The landing would go down in history. "Sully" became a household name. In fact, many of the people involved would be immortalized in news coverage and later in books and movies.
That's the legacy of the "Miracle on the Hudson" — the emergency landing of a US Airways flight after a bird strike took out both engines shortly after takeoff at LaGuardia Airport.
Ten years later, here's a look back at how the incident played out:
Thursday, Jan. 15, 2009
3:24:54 p.m.: US Airways Flight 1549 is cleared for takeoff from Runway 4 at LaGuardia Airport with 155 people on board, headed for Charlotte, North Carolina.
3:25:51: Pilot, Capt. Chesley Sullenberger, tells the departure controller he is at 700 feet and climbing to 5,000. He is instructed to climb to 15,000.
3:27:01: Radar shows the plane intersects "primary targets" — probably a flock of birds — while climbing between 2,900 and 3,000 feet. The objects had not been on the departure controller's radar screen.
"There was a sudden jerk, it felt like turbulence," passenger William Zuhoski of Cutchogue told Newsday that day. "No one thought anything of it until we started to go down."
"The left engine just blew," said passenger Jeff Kolodjay, of Norwalk, Connecticut. "I was looking right at it because I was right there."
3:27:32: Sullenberger reports to air traffic control: "Aaah, this is Cactus 1549. We hit birds. We lost thrust in both engines. We're turning back towards LaGuardia."
3:27:49: Controllers advise LaGuardia to stop departures. Tower officials are told there was a bird strike.
3:28:05: When asked if he wants to land at LaGuardia, Sullenberger responds, "We're unable. We may end up in the Hudson." Communication follows over whether the plane can land at Teterboro Airport in New Jersey, but the pilot says, "We can't do it. ... We're gonna be in the Hudson." End verbal communication with the plane.
"We thought we were going to circle around," Kolodjay said, "but we didn't have time. The captain said, 'Brace for impact because we're going down.'"
3:30:30: The plane touches down in the water.
"We hit the water pretty hard," Kolodjay said. "It was intense. It was intense. You've got to give it to the pilot. He made a hell of a landing."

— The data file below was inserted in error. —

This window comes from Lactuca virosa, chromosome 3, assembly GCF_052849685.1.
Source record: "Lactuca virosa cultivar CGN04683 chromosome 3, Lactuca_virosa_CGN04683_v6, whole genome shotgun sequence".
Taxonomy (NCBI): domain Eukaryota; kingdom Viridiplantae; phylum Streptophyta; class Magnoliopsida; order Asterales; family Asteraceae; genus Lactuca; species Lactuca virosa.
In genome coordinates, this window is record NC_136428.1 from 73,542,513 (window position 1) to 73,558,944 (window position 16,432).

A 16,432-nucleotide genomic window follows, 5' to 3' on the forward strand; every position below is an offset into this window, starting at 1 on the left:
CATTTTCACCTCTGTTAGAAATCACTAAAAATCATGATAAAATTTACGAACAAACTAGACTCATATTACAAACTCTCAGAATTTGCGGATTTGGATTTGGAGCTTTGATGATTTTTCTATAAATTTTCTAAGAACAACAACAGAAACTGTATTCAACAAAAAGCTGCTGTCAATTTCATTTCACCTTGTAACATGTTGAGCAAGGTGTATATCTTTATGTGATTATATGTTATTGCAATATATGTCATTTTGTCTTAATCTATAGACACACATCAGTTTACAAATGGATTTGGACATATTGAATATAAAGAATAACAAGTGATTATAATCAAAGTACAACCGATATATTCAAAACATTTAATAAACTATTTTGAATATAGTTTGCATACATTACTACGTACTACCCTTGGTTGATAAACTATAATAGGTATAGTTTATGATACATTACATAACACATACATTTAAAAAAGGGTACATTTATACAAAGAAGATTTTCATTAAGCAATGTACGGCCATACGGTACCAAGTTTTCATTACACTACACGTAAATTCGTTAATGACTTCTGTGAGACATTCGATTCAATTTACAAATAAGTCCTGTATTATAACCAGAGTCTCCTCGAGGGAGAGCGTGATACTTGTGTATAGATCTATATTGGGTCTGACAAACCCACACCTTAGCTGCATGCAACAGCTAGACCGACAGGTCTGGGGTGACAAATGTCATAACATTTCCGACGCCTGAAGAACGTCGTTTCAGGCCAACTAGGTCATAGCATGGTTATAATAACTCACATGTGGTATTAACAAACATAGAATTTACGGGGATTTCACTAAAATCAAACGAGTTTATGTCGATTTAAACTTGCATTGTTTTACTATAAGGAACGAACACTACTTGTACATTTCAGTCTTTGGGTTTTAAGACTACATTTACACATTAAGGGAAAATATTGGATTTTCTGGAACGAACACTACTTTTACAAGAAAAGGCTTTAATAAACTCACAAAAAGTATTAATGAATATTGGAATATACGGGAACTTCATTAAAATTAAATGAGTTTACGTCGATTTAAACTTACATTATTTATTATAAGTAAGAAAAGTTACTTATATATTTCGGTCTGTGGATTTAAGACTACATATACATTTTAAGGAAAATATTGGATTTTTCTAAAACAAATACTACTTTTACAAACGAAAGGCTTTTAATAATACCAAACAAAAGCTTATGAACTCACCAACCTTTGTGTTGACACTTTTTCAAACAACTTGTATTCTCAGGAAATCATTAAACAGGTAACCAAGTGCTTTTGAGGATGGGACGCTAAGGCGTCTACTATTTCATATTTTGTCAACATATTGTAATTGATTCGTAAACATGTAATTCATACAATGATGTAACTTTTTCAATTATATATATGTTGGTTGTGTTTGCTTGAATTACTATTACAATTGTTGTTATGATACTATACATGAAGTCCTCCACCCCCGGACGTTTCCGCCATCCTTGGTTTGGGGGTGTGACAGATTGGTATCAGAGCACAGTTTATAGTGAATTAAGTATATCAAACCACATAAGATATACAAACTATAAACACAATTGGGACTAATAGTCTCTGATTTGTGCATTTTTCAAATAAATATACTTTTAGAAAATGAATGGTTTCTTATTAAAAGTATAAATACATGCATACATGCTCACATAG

Radar and tower personnel notify the Coast Guard, which responds, "We launched the fleet."
"It looked like any other landing of a plane, except that it was on the water," eyewitness Ben Vonklemperer told Newsday that day. "If you want to land a plane on the water, this is exactly how to do it."
As the jet slowly takes on water and starts to sink, passengers start to escape the plane, mostly through mid-plane doors on either side of the fuselage, some through the front. Rear exit doors do not open.
"People rushed to the back of the plane," Zuhoski said. "I thought I was going to drown back there. For a second I thought I was just going to die."
Flight attendants tell passengers, "Leave everything. Come forward. Put your life vests on."
The Coast Guard estimated that the water temperature was just 36 degrees.
A commuter ferry, the Thomas Jefferson of the company NY Waterway, arrived within minutes of the crash, and some of its own riders grabbed life vests and lines of rope and tossed them to plane passengers in the water.
"They were cheering when we pulled up," ferry captain Vincent Lombardi said. "We had to pull an elderly woman out of a raft in a sling. She was crying. ... People were panicking. They said, 'Hurry up, hurry up.' We gave them the jackets off our backs."
All 155 passengers were saved.
Sullenberger walked through the now-empty aircraft twice before leaving the plane himself.
Paramedics said they treated at least 78 people that day, some for hypothermia, fire officials said. One victim suffered two broken legs, a paramedic said, but there were no other reports of serious injuries.
"The pilot, he's the hero," said passenger Dave Sanderson of Charlotte. "The grace of God got me off that plane."